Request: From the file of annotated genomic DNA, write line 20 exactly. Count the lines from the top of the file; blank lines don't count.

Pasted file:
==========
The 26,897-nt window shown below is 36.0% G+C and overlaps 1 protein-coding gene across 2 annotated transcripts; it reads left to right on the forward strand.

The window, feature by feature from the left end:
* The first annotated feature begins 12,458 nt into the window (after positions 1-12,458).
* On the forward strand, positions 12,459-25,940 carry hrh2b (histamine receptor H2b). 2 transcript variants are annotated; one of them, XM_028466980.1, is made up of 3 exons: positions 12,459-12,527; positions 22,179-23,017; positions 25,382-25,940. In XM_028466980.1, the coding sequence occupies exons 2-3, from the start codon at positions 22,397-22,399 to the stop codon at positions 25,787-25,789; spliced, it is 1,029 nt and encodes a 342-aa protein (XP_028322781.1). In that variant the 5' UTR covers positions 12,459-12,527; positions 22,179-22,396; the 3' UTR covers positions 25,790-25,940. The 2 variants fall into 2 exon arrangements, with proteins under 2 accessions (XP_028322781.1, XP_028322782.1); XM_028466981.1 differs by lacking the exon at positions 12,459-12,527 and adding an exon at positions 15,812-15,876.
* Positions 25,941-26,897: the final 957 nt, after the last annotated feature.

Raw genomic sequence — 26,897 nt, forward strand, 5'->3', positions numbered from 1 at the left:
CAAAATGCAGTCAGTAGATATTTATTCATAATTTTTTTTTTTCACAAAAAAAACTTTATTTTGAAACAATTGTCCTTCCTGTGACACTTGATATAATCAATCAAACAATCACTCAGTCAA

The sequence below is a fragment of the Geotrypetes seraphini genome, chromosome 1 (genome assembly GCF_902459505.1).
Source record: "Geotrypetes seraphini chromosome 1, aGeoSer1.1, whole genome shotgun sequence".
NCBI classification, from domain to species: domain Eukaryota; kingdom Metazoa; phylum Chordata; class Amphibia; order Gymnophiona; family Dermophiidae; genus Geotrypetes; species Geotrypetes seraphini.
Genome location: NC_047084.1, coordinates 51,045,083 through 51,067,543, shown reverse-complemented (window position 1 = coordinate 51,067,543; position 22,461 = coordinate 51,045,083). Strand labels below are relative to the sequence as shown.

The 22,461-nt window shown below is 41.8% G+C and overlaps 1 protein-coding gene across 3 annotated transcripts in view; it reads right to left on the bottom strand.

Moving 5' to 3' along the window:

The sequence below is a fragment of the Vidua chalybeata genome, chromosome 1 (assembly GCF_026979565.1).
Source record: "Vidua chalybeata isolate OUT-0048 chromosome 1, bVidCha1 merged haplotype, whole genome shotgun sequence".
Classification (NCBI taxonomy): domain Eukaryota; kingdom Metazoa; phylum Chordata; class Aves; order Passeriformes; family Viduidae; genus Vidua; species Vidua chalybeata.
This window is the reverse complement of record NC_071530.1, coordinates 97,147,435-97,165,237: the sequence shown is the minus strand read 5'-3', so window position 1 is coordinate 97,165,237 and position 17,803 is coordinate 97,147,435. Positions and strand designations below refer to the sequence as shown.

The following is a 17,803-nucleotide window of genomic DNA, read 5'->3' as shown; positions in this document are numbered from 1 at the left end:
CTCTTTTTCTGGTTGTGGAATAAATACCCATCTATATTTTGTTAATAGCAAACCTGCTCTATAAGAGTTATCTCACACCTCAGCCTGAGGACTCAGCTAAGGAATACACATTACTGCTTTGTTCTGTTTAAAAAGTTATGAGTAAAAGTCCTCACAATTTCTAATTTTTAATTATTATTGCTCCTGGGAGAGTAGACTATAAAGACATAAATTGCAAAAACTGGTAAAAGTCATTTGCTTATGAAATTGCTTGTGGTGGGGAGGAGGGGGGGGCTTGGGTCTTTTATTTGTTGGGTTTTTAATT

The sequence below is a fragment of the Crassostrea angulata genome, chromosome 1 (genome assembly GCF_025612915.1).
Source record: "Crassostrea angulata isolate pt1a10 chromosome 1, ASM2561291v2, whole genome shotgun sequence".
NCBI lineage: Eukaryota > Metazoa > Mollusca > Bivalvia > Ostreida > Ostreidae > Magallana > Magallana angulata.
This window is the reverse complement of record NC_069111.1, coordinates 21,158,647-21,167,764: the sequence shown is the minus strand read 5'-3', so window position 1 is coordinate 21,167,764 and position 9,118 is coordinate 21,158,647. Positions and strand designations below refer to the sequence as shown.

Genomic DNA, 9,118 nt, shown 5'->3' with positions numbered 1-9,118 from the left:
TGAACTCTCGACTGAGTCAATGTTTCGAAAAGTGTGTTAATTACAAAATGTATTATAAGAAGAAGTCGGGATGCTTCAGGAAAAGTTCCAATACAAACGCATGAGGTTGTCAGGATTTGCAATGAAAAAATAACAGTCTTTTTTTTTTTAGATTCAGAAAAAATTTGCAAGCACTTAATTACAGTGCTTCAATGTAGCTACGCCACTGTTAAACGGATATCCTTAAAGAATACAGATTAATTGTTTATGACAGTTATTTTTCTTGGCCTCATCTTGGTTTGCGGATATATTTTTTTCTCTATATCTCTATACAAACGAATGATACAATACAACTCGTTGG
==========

The sequence below is a fragment of the Crassostrea angulata genome, chromosome 1 (genome assembly GCF_025612915.1).